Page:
“Diamond is one possible explanation for the size and mass of 55 Cancri e, but we really can't be sure what this planet is made of,” Zhao said. “In fact, the composition of smaller, low-mass planets like 55 Cancri e is not currently well understood because it has been difficult to measure the mass of these planets.”
“With the potential for more precise [radial velocity] measurements using EXPRES, we will be able to discover and determine masses for more of these planets and get a better grasp of what these planets might be made of,” she added.
This famous hell world is also perplexing because of its peculiar alignment relative to the plane of its star system. Scientists know that other planets orbit the same star due to their subtle gravitational signatures, but 55 Cancri e is the only one that passes in front of the star, from our perspective on Earth, suggesting that it occupies a unique angle compared to its planetary siblings.
Previous research has pinpointed a few different explanations for this strange alignment, which has also been observed in other systems with USPs. One hypothesis suggests that USPs are worlds that formed farther out in their star system, but were nudged closer to their star in a chaotic process driven by gravitational interactions with other planets that have tilted “eccentric” orbits.
A second model also envisions the planet originating at a larger distance from the star, but invokes a gentler migration driven by “obliquity tides” that arise from the angle between the planet’s spin axis and the planet’s orbital plane. This model, which does not require highly eccentric planetary orbits, predicts that a migrating planet might become synced with its star, while ending up misaligned with the orbits of other planets in the system.
The second “low eccentricity” model matches the observations that Zhao and her colleagues captured of 55 Cancri e using EXPRES, a finding that sheds new light on the origin of this searing planet.
“This theory posits that the planetary system is initially misaligned with the host star,” Zhao explained, adding that these skew dynamics may be caused by the presence of a second star in the 55 Cancri system. “The inner planet will likely start out aligned with the other, outer planets, but as the planet moves closer in, it will become more and more aligned with the star.”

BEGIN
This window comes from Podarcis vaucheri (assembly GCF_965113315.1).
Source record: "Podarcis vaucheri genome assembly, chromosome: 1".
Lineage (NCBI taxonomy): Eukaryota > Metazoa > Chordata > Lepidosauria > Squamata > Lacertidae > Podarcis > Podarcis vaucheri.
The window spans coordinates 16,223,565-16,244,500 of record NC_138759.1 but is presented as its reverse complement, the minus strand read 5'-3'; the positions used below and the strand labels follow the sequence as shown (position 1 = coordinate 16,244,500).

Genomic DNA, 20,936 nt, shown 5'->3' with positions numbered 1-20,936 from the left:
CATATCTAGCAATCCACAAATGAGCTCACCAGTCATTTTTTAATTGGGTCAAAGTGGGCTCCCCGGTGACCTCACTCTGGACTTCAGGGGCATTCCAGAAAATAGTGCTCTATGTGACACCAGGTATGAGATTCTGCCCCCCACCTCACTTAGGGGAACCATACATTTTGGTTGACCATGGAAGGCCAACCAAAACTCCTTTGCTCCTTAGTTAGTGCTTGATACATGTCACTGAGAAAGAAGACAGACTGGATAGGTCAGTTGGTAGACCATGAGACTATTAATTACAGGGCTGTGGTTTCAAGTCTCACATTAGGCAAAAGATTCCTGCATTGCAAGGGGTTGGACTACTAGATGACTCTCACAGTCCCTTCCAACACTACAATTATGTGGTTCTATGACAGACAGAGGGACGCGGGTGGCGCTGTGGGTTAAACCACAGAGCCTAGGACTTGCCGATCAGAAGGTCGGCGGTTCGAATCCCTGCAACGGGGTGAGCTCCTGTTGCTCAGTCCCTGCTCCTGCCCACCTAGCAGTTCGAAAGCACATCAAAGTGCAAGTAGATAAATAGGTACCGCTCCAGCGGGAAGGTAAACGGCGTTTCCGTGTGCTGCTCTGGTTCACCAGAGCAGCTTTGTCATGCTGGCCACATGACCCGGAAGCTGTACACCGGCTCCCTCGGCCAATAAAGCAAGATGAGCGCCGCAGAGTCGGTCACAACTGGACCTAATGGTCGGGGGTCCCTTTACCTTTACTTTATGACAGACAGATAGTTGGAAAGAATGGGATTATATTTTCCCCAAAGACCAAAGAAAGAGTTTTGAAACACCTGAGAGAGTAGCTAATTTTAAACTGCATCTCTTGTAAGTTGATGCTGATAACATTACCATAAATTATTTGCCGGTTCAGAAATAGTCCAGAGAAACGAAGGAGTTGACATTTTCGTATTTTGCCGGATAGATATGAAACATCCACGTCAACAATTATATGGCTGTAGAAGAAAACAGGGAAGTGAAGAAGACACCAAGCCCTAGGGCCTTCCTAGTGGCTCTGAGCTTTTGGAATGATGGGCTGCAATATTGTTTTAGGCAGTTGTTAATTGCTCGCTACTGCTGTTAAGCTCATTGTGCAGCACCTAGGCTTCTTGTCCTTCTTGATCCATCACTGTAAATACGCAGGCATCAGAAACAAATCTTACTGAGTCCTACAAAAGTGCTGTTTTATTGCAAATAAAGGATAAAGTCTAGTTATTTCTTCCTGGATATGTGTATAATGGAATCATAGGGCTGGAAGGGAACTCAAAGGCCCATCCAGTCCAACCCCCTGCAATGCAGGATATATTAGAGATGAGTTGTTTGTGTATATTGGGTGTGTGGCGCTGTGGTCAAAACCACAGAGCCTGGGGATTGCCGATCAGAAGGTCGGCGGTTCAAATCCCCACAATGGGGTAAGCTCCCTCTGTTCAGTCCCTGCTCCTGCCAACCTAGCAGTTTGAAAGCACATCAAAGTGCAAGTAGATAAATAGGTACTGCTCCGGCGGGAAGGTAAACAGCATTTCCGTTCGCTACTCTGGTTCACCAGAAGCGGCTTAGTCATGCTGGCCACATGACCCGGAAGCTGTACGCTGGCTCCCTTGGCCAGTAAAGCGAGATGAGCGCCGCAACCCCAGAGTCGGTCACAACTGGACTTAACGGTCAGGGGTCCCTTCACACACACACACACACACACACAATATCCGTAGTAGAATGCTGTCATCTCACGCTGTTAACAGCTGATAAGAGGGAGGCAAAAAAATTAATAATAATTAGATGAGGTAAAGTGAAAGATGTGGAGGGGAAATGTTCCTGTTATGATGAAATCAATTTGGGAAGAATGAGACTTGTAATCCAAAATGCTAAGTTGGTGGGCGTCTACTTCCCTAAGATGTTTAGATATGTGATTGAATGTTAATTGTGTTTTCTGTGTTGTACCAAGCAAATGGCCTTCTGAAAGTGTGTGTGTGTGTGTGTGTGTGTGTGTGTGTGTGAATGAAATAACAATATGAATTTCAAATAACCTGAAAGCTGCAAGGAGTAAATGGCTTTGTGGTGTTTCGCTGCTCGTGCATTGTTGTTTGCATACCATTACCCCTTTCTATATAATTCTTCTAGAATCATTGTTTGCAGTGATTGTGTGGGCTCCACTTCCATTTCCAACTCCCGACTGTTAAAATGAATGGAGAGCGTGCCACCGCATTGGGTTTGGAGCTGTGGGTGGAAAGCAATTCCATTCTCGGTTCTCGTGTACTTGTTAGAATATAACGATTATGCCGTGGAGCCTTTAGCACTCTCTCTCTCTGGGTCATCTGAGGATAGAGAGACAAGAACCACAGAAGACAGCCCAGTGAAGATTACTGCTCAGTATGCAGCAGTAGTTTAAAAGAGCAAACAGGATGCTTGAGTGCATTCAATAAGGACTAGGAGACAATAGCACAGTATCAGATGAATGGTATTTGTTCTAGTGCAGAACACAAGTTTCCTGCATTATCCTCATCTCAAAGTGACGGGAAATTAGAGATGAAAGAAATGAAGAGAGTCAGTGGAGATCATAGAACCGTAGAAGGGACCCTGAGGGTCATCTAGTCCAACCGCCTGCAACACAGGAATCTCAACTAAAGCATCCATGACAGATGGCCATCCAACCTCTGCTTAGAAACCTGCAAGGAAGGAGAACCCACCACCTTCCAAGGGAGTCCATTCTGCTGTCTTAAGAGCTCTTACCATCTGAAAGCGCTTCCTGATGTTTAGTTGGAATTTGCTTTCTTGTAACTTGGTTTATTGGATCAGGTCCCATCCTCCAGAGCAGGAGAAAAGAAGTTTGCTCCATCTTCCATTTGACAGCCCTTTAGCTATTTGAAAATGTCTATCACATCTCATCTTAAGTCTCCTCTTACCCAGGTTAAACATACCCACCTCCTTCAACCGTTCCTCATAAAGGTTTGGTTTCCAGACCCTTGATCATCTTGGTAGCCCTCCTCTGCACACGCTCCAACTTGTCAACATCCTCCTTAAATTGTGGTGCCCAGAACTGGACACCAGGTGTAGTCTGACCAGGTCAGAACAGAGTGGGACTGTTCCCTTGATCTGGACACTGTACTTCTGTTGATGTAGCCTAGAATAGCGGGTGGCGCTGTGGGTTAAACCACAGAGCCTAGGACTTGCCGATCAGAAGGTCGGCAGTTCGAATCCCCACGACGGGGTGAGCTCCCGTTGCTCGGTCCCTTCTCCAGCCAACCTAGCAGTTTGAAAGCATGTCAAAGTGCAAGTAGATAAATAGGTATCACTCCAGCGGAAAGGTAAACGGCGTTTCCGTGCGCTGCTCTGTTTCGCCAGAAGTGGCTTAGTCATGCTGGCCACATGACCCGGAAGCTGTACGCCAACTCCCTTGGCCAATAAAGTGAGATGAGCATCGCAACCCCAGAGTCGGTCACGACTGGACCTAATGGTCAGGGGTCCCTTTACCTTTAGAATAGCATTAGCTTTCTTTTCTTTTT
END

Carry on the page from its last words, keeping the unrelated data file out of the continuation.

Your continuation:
“We find that 55 Cancri e's orbit is well aligned with its host star's equator, which is expected out of the low-eccentricity and obliquity-tides models,” she continued. “This result therefore favors those two theories…over the high-eccentricity pathway. That's not to say the high-eccentricity pathway may not hold true for other systems! But for 55 Cancri e, our results suggest it was a more dynamically gentle process that brought the planet so close into its host star.”
The new study demonstrates that EXPRES can detect tiny signatures from USPs that were previously out of observational reach, revealing new insights about these tortured worlds. Zhao and her colleagues plan to continue using next-generation instruments to extract the hidden secrets of planetary systems across the Milky Way. These efforts may reveal some of the conditions required to make “heaven” planets that could potentially support life, but in the meantime, Zhao will always have a soft spot for the aggressively inhospitable world of 55 Cancri.
“Subjectively speaking, it is definitely my favorite hell planet!” she said. “I think what makes it perhaps particularly hellish is all the other planets in the system, some of which even flirt with the habitable zone. I feel like being covered in lava looks even worse next to a host of more conventionally terrestrial planets!”